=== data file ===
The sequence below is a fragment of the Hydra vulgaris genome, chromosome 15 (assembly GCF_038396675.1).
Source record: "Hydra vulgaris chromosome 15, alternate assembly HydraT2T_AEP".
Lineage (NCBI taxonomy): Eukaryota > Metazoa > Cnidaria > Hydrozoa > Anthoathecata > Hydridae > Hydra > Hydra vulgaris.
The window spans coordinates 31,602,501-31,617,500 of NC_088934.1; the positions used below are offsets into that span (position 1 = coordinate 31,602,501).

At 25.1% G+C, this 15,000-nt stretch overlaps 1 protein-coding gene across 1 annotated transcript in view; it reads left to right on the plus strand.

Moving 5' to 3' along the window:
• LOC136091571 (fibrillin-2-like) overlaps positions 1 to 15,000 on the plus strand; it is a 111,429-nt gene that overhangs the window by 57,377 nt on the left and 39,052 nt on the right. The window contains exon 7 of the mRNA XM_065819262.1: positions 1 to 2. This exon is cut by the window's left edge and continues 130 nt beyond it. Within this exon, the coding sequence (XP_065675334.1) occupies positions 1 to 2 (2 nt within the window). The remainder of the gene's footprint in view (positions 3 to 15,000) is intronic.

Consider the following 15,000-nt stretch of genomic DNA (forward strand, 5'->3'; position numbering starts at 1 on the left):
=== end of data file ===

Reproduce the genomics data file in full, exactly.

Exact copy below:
The sequence below is a fragment of the Hydra vulgaris genome, chromosome 15 (assembly GCF_038396675.1).
Source record: "Hydra vulgaris chromosome 15, alternate assembly HydraT2T_AEP".
Lineage (NCBI taxonomy): Eukaryota > Metazoa > Cnidaria > Hydrozoa > Anthoathecata > Hydridae > Hydra > Hydra vulgaris.
The window spans coordinates 31,602,501-31,617,500 of NC_088934.1; the positions used below are offsets into that span (position 1 = coordinate 31,602,501).

At 25.1% G+C, this 15,000-nt stretch overlaps 1 protein-coding gene across 1 annotated transcript in view; it reads left to right on the plus strand.

Moving 5' to 3' along the window:
• LOC136091571 (fibrillin-2-like) overlaps positions 1 to 15,000 on the plus strand; it is a 111,429-nt gene that overhangs the window by 57,377 nt on the left and 39,052 nt on the right. The window contains exon 7 of the mRNA XM_065819262.1: positions 1 to 2. This exon is cut by the window's left edge and continues 130 nt beyond it. Within this exon, the coding sequence (XP_065675334.1) occupies positions 1 to 2 (2 nt within the window). The remainder of the gene's footprint in view (positions 3 to 15,000) is intronic.

Consider the following 15,000-nt stretch of genomic DNA (forward strand, 5'->3'; position numbering starts at 1 on the left):